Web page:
ATLANTA – Former President Jimmy Carter was joined by Peace Corps Acting Director Sheila Crowley and Executive Director of the Atlanta Federal Executive Board Ron Stephens today (May 10) to present the 2017 Lillian Carter Award in the Cecil B. Day Chapel at the Carter Center in Atlanta, Georgia.
The biennial ceremony recognizes an outstanding returned volunteer who served over the age of 50 and demonstrates commitment to the Peace Corps’ third goal: To help promote a better understanding of other peoples on the part of Americans.
The Lillian Carter Award was established in 1986 in honor of former President Carter’s mother, who served as a health volunteer in India in 1966 at age 68.
This year, Leita Kaldi Davis, 79, of Bradenton, Florida, received the award.
“Rarely does one find an opportunity to change one’s life completely, become immersed in an unknown culture, live among people who are kind, wise, and beautiful,” Davis said. “For three years, as a Peace Corps volunteer, I found ways to help my neighbors with small economic advances, health problems, or education. And they helped me to understand what human dignity really means, and how closely connected we are to the earth.”
Leita Kaldi Davis
Born and raised in Fulton, New York, Leita Kaldi Davis of Bradenton, Florida, began her Peace Corps service in Senegal at age 55 in 1993.
Davis spent two years working as a small enterprise development volunteer, eventually extending her service for a third year. As a volunteer, she helped women in her community launch their own business of picking and selling mussels at local markets and taught them how to refine their bookkeeping and increase profits.
In addition, she built a warehouse for their operations with the help of a small projects loan.
From 1997 to 2002, Davis continued her tenure with the Peace Corps by serving as an administrator of Hospital Albert Schweitzer in Haiti, where she cared for Peace Corps volunteers in the field.
She later returned to Senegal in both 2001 and 2005 to volunteer at Africa Consultants International (ACI), for which she developed annual appeals and continues to coordinate fundraising efforts.
Prior to joining the Peace Corps, Davis pursued adult education courses in literature and music at Syracuse University, University of Cincinnati, New York University, Tufts University, Harvard University and Alliance Francaise in Paris.
She worked as an administrative assistant for the United Nations; a program officer at the Law and Population Program, the International Social Studies Program, the Fletcher School of Law and Diplomacy at Tufts University and the Harvard Institute for International Development; a conference manager at various Florida hotels; an assistant manager of the International Executive Club at CenTrust Bank; and the director of the Foundlings Women’s Club in Miami Beach.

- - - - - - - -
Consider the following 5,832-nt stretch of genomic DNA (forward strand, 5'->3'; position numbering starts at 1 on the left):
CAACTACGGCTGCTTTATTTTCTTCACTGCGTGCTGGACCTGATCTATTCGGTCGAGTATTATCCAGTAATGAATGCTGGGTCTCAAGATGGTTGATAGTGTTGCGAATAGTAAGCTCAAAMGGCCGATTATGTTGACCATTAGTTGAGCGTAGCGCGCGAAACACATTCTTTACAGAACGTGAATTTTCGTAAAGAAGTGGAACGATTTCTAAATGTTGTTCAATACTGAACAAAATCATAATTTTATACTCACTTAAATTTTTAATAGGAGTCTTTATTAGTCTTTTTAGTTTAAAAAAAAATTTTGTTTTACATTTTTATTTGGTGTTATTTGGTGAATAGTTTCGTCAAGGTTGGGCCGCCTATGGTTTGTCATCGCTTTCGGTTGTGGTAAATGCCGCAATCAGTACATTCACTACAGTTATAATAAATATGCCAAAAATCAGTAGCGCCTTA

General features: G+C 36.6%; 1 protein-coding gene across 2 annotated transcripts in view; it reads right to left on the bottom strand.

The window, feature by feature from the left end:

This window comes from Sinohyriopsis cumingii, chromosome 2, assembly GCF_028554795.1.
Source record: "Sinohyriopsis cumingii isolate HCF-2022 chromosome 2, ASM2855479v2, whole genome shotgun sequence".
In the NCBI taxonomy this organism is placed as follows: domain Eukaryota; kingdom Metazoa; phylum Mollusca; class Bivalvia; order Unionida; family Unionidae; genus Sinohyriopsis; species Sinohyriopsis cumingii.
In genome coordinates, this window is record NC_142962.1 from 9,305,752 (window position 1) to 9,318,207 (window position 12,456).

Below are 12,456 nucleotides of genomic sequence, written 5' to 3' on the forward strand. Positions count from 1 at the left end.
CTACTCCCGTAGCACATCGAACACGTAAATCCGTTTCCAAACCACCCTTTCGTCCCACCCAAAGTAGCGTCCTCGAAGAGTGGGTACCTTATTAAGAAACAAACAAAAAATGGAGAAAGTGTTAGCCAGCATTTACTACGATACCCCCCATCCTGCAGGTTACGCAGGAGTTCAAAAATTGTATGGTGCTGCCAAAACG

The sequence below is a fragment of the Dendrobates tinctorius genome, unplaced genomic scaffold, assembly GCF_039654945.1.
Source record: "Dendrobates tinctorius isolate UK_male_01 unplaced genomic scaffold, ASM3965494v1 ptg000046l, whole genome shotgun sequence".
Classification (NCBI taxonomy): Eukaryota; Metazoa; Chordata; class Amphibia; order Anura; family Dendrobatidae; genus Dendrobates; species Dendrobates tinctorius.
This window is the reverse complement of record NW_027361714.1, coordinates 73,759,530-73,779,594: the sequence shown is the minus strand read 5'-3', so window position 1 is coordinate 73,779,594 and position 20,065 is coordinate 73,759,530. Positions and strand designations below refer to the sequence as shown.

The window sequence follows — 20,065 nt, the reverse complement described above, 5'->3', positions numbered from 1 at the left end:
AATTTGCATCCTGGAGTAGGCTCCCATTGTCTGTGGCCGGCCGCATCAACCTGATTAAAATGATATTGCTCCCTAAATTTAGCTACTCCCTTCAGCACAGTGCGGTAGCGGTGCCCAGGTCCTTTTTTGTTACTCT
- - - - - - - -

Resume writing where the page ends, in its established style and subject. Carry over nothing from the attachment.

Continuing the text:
After her service, Davis worked as a substitute teacher and a lecturer at the University of South Florida’s Lifelong Learning Academy.
Davis retired in 2002.
Since completing her Peace Corps service, Davis has devoted much of her time to promoting the agency’s mission.
She has published seven memoirs – two of which document her service overseas, “Roller Skating in the Desert” and “In the Valley of Atibon” – and 50 other articles and stories.
In addition, she taught a course titled “Peace Corps at 50” at the Lifelong Learning Academy.
Davis has also delivered presentations about the Peace Corps to various groups and organizations – including the U.S. National Committee for UN Women and the American Foreign Service Association – and facilitated discussions at major book clubs about President Carter’s book, “Call to Action: Women, Religion, Violence and Power.”
Davis has been an active member of returned Peace Corps volunteer groups in South Florida and Gulf Coast Florida since 1993 and 2006, respectively.
She is also involved with UN Women and collaborates with the Haitian Women of Miami (FANM) to support their community programs for immigrants.
Davis received FANM’s Marie Claire Heureuse Award in 2013 for “outstanding leadership on women’s rights, and for being an ambassador for social justice and global peace.”
About the Peace Corps:
The Peace Corps sends Americans with a passion for service abroad on behalf of the United States to work with communities and create lasting change.
Volunteers develop sustainable solutions to address challenges in education, health, economic development, agriculture, environment and youth development.
Through their Peace Corps experience, volunteers gain a unique cultural understanding and a life-long commitment to service that positions them to succeed in today’s global economy.
Since President John F. Kennedy established the Peace Corps in 1961, more than 225,000 Americans of all ages have served in 141 countries worldwide.
For more information, visit peacecorps.gov and follow on Facebook and Twitter.